It can be a little difficult to keep on top of Viz Media LLC’s various imprints and sub-imprints. The old PULP line became Editor’s Choice, Editor’s Choice became the Signature line, and now that’s just VIZ SIG. Unless a title being published in the line also made its debut in the pages of the Japanese alt-comix anthology IKKI, then it’s now part of the Brand New SIG-IKKI sub-imprint. And as fun as all of that was to type out, it’s really besides the point because all of those imprints and sub-imprints are just indicators of where the good comics are.
Now they’ve got a website where you can view a bunch of great comics for free. It’s http://sigikki.com/ and it’s a blog and culture website to promote alternative and unique styles of manga (that happen to be published by Viz), and to act as an online version of IKKI magazine, serializing manga series–for free!–to try and develop audiences for the books before they show up on store shelves. It’s also kind of unprecedented within the manga industry, an online version of a manga anthology complete with serialized manga, designed to develop a whole new audience. Hey Viz, THANKS.
So what were my initial impressions of their launch series? Why, I’m glad you asked and I’d be happy to tell you. Only thing is, I think the action of launching an online, alternative manga magazine is perhaps more important than almost any one (or 5) stories, so I strongly encourage you to go read all of these series and make up your own opinions. But here’s what I thought anyway… perhaps you will disagree with me.
Children of the Sea, by Daisuke Igarshi: I’ve read three or four chapters of Children of the Sea and it’s great though I have to admit, knowing that there was a print version on the way (now available) I waited for that; I’m just a print guy. Sadly I forgot my English-language edition of the first volume at home so it didn’t end up being one of my read-on-the-plane books for my trip to Japan. Speaking of, that book is gorgeous, go buy it.
Oh yeah, Japan. Igarashi was everywhere in Japanese bookstores, with lots of particular focus on Children of the Sea. I assume there’s an other-media adaptation coming down the pipe, but it was strange and heartening to see something popular and highly touted and knowing that it was just about to be released in North America… rather than 2 or 3 years down the road.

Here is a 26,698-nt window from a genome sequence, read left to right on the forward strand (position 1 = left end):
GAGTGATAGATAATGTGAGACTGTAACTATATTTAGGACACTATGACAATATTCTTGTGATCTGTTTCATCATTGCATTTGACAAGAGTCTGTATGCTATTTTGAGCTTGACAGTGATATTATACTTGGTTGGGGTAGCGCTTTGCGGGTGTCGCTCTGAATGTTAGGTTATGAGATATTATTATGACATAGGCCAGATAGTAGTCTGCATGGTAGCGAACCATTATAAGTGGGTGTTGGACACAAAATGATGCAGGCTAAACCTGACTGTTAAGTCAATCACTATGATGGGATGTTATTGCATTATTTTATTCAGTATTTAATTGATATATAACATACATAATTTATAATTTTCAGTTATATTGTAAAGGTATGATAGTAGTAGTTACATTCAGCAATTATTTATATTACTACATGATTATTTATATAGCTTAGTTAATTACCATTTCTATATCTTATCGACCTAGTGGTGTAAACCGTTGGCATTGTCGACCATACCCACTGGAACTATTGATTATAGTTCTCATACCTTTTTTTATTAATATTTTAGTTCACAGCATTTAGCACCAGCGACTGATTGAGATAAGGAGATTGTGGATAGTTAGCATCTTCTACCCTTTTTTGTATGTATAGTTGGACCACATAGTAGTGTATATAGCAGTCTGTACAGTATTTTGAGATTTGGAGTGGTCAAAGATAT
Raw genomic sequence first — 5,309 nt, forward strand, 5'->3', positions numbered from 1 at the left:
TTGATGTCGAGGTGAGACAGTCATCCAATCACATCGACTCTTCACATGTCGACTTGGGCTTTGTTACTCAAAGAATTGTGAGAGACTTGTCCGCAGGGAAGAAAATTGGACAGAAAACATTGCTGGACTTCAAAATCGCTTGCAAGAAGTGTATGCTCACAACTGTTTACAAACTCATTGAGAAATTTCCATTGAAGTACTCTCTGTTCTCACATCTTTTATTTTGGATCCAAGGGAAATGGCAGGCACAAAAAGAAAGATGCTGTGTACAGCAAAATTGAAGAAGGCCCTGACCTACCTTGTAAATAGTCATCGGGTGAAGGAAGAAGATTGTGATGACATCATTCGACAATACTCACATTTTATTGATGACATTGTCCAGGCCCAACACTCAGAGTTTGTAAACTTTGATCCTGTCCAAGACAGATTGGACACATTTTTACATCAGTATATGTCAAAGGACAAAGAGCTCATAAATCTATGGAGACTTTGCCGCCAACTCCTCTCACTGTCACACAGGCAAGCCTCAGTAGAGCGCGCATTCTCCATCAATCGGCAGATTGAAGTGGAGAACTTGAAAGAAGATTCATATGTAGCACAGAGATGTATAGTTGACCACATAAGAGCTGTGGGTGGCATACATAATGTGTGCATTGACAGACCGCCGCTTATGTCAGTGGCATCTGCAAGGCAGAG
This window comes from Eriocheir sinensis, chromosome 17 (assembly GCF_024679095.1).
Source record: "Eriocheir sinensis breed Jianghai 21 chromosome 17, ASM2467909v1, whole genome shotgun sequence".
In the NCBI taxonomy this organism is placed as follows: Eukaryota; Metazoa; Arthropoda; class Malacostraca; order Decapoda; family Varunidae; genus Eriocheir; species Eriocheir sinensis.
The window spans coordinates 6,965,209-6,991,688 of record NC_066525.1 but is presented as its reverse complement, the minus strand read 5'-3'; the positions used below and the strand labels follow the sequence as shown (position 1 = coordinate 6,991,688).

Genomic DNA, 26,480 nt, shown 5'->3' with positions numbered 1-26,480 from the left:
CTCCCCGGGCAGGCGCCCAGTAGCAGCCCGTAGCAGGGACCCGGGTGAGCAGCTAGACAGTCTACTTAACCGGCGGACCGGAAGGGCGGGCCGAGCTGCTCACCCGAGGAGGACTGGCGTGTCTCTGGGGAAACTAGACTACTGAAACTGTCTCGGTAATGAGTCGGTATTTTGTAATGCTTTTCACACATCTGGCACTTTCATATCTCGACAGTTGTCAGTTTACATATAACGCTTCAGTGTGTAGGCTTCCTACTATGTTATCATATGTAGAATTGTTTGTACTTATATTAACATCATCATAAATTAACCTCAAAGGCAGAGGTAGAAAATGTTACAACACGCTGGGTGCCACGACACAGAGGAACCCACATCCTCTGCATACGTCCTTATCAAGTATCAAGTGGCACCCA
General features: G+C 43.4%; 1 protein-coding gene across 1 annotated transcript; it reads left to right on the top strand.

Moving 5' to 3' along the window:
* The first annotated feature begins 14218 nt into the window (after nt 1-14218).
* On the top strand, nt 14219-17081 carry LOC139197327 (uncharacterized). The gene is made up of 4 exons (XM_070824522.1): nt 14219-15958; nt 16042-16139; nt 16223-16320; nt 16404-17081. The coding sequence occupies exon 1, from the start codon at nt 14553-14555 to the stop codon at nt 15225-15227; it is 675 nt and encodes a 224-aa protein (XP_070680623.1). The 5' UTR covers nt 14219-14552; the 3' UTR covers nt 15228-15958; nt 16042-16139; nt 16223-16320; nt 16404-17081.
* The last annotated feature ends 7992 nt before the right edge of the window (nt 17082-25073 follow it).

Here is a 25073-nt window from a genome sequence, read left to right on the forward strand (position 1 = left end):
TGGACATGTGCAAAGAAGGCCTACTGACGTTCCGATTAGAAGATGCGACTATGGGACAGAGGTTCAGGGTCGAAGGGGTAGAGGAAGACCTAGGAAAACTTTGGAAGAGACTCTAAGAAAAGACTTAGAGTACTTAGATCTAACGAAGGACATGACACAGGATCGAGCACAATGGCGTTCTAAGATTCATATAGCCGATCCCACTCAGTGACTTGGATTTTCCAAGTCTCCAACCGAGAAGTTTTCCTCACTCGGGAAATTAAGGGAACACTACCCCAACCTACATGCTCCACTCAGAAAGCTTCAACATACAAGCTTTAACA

Bokurano: Ours, by Mohiro Kitoh: Reminds me a hell of a lot of the creator’s previous English-language manga series Shadow Star (Dark Horse). It’s an interesting premise, at least from the first chapter, but it’s a little awkardly executed. Artless, maybe? Like “oh, here are all of you children, I will explain the plot to you! GIANT ROBOT!” If I remember correctly, Shadow Star also had to be heavily edited (and eventually discountinued?) due to sexual content and ultraviolence in its similar-looking pubescent young cast… This should be a fascinating series to watch.
It’s perhaps the weakest first chapter of the ones released so far on the side, but despite that I do want to see where it’s going in the second installment.
Dorohedoro, by Q Hayashida: And now for something completely different: Insane Ultraviolence! If you like to see a dude with a lizard head bite another dude in the face before carving him–midair with a machete–into component chunks, while a sexy chick looks on? This is the manga for you. I’m willing to see if the story develops into anything… perhaps that’s missing the point though.
I’ll Give It My All… Tomorrow, by Shunju Aono: While travelling through Japan, in the “alternative” manga section of whichever bookstore I happened to be in at the time, this book had a prominent place with shelftalkers and even a floor-display at one place. It has a charming, lo-fi art style that was immediately appealing to me, and I would pick up the book, flip through it, chuckle, and then put it down… because so much of it seemed dependent on the language (which I could not read). And then Viz went and translated it for me as soon as I got back from Japan (thanks again Viz!), so you could say I was predisposed to like it.
Yeah, I like it. Love it maybe. It’s clever, with a strange but relatable plot (middle-aged salaryman feels aimless in his day-to-day, tries to escape but has no real plan to do so…), and some truly what-the-fuck moments that push this one into “When are they going to upload the next chapter?!” territory. It’s also easily the most conventionally uncommercial release to date, so I hope y’all like it as much as I do. :)
Saturn Apartments, by Hisae Iwaoka: From the description I was worried about this one being maybe a little overly-cute or overly sentimental. I can deal with both in turn, but in my alternative manga anthology I was hoping for something more? Anyway, it turns out this is just really good, solid. A great introductory chapter, strong enough that it felt like a solid Sci-Fi short-story all on its own, but is full of promise for a longer series. The art too is quite nice, with scratchy lines and squat character designs, and beautifully rendered backgrounds and a strong sense of storytelling.
But like I said up top, don’t just take my word for it, the first chapters of all of these manga (and in the case of Children of the Sea, the whole volume!) are free at http://sigikki.com. Check’em out, tell your friends, and lets keep building an audience in North America for more mature manga.
Parting IKKI Fun Fact: I learned from a friend in Japan that IKKI the magazine was actually started as a creative showcase for one of my favourite creators, Taiyo Matsumoto. He launched the magazine with his awesome BD Sci-Fi-inspired series NO.5, which saw print briefly here in North America. Knowing that now, it does account for the varying art styles in these works, and also for the heavy predilection towards Sci-Fi storylines. Maybe the SIGIKKI site can serialize that great series sometime soon?